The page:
A sad conversation

Sunday night I was chatting with Sam on the sofa. He was having those oh-so-familiar-to-me Sunday night blues, dreading piano lessons (he hadn't practiced much) and homework and saying goodbye to the weekend. 

We talked for a while and then lapsed into silence for a few moments.

"Is there anything else bothering you? You still seem pretty upset."

Silence, a shrug.

"Anything at school you want to talk about? Or with friends?"

Silence, an exhale, his eyes shifted to mine.  "I guess it's just... [pause]...I mean...[pause]... Halloween just doesn't feel as fun as it used to be. We used to have so much fun" [chin quiver].

Being 12 is hard, that cusp between childhood and teenhood. The magic of childhood kind of leaves you in the dust, wondering where it all went. I remember being about his age and feeling like things didn't quite live up to my memories and expectations anymore. I felt bereft.

Add to that, being the youngest child is also difficult--everyone moves on to their next thing and leaves you wishing for more of what you long for: childhood, family time, games running around outside, skeletons and ghosts and decorations, the more the better.  Instead, he watches his sisters come home from school+activities and head for the books, the computer, the phone. No wonder!  (Also: Sorry, Chris, my youngest brother. It must have been hard for you, too.)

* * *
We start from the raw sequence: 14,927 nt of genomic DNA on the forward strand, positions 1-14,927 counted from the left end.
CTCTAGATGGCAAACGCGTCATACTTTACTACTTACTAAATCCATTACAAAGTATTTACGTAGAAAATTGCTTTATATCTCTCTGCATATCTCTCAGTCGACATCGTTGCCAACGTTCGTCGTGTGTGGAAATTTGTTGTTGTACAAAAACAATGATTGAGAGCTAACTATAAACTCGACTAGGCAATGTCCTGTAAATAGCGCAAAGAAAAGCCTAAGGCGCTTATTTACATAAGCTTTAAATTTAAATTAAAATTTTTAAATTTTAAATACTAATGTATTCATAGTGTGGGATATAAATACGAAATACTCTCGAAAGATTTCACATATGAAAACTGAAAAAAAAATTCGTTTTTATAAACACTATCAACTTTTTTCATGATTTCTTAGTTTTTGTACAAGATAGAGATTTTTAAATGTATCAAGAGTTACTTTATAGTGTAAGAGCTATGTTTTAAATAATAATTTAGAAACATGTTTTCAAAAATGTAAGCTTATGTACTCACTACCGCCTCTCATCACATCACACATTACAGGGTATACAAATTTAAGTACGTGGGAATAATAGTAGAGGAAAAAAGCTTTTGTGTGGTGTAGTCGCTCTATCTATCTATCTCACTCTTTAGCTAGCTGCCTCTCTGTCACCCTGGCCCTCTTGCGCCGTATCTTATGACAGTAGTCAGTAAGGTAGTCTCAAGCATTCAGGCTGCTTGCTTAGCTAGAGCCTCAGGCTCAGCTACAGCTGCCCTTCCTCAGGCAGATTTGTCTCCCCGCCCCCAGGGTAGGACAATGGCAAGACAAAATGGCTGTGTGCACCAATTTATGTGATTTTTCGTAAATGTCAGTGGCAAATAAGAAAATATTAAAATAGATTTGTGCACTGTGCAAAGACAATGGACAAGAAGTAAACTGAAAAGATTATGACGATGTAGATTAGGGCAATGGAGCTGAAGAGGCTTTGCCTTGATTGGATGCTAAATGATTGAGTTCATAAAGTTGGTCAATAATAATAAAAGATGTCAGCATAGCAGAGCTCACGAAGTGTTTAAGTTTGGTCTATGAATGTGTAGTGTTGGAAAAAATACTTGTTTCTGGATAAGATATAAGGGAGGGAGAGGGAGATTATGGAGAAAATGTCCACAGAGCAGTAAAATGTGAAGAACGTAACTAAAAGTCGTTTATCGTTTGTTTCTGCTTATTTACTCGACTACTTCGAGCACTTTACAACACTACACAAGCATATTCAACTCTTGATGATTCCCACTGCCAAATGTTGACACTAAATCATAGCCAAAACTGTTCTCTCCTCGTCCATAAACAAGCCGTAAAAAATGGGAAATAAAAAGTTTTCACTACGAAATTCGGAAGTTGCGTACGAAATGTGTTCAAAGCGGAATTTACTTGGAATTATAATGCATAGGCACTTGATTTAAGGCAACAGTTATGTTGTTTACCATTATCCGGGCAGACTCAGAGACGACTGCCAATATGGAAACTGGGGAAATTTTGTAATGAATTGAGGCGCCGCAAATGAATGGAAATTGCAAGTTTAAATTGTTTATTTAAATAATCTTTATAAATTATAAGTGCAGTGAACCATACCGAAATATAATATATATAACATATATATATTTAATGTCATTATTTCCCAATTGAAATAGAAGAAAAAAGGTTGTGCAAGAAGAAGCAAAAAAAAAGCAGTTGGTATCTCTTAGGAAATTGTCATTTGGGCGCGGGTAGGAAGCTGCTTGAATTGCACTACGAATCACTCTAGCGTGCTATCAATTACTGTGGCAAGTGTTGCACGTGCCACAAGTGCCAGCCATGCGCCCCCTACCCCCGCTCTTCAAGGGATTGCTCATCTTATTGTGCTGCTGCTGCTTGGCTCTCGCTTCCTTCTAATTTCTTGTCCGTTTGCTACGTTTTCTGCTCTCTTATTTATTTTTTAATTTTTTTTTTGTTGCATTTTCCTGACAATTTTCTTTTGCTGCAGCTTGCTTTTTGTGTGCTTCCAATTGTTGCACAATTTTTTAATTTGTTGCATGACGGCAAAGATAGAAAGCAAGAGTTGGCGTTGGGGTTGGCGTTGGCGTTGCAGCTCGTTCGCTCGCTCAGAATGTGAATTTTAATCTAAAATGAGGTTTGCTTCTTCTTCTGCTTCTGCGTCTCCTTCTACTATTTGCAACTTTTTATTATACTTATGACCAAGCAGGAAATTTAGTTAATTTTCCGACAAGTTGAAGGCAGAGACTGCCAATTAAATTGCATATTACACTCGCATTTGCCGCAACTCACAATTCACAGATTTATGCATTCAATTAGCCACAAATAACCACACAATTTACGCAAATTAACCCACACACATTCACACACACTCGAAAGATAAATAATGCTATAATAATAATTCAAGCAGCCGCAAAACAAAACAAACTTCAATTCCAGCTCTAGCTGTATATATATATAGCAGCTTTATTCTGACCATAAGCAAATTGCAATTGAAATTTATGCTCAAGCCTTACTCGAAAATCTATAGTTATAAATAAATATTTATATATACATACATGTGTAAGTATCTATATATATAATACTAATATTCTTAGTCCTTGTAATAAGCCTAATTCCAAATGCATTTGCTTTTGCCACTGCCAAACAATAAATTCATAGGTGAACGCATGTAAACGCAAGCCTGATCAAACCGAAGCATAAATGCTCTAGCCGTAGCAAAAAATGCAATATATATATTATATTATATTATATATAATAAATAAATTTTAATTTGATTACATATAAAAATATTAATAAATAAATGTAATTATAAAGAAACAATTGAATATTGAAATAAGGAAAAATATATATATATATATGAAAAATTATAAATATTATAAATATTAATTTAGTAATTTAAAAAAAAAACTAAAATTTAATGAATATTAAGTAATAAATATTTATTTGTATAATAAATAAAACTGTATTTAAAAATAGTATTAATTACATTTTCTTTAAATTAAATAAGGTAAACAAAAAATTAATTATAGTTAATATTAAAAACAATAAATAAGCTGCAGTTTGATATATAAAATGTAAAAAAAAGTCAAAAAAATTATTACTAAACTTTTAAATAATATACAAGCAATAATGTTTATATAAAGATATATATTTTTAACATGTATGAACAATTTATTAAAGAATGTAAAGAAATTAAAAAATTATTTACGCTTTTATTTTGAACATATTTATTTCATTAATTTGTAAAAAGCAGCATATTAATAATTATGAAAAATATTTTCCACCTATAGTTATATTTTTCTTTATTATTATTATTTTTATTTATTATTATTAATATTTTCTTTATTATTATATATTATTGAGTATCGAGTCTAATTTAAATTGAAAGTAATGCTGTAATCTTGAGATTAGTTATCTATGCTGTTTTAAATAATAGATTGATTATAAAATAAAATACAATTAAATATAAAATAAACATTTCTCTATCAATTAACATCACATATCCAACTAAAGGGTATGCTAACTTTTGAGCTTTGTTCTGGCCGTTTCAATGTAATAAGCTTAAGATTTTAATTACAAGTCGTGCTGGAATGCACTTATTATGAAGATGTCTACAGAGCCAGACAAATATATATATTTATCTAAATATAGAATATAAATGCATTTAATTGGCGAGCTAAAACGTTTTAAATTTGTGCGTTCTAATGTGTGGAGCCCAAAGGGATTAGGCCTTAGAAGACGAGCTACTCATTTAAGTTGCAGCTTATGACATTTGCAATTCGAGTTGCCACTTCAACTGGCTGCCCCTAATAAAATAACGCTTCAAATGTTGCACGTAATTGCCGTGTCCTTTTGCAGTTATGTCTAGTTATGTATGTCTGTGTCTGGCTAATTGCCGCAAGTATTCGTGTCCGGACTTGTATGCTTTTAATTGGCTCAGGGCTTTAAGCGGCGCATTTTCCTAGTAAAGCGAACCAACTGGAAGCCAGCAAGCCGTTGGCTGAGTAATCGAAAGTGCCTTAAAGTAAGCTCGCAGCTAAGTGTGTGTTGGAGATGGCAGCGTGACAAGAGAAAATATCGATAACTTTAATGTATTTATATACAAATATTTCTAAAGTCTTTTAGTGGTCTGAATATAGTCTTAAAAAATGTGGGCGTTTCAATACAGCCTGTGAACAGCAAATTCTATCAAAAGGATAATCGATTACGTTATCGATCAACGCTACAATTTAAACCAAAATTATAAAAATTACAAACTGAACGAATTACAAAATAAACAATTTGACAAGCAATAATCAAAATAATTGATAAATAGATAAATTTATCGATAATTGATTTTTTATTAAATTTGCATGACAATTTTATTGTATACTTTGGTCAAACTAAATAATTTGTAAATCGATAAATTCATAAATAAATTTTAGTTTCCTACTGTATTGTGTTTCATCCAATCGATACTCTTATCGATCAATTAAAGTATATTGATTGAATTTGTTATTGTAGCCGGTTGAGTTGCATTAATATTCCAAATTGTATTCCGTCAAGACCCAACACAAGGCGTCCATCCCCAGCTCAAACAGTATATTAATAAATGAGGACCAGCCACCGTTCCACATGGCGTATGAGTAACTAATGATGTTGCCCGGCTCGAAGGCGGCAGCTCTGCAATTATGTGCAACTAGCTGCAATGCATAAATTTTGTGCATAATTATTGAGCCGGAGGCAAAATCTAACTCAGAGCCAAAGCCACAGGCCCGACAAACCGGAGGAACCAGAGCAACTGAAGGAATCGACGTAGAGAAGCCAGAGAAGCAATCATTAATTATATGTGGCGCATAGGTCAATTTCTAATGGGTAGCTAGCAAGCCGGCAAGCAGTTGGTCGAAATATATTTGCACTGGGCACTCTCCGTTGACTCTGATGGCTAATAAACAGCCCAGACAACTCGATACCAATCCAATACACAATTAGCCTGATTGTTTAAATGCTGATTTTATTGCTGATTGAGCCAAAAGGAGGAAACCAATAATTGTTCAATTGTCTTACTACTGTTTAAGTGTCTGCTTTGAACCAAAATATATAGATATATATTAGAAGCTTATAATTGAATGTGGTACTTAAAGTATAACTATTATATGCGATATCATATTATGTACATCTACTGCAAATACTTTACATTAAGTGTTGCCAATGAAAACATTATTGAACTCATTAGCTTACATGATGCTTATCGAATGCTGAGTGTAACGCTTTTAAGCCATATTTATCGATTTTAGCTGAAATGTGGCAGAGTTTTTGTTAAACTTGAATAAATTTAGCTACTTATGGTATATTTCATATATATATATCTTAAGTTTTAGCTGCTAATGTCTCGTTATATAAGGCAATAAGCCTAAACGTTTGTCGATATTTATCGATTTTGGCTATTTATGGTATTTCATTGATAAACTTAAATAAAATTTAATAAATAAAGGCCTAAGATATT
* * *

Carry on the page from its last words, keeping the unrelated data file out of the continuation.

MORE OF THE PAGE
My heart broke a little for Sam. The lack of Halloween decorations (we do have a pumpkin on the porch! One!) symbolizes how much we've forgotten in the rush of school routines: the fun! the silliness! We used to have so much fun was a really good reminder (or indictment?) that our whole life doesn't have to be about leaf projects and college applications and work/school/obligations. There's the basic joy of living life, too.  I know this but I wasn't doing it.

Sorry, buddy. Now where did I put those black crows and skeletons?

. . .

Do you remember a time when some of the shine went out of things? What do you think about how birth order affects the kind of (length of) childhood someone experiences?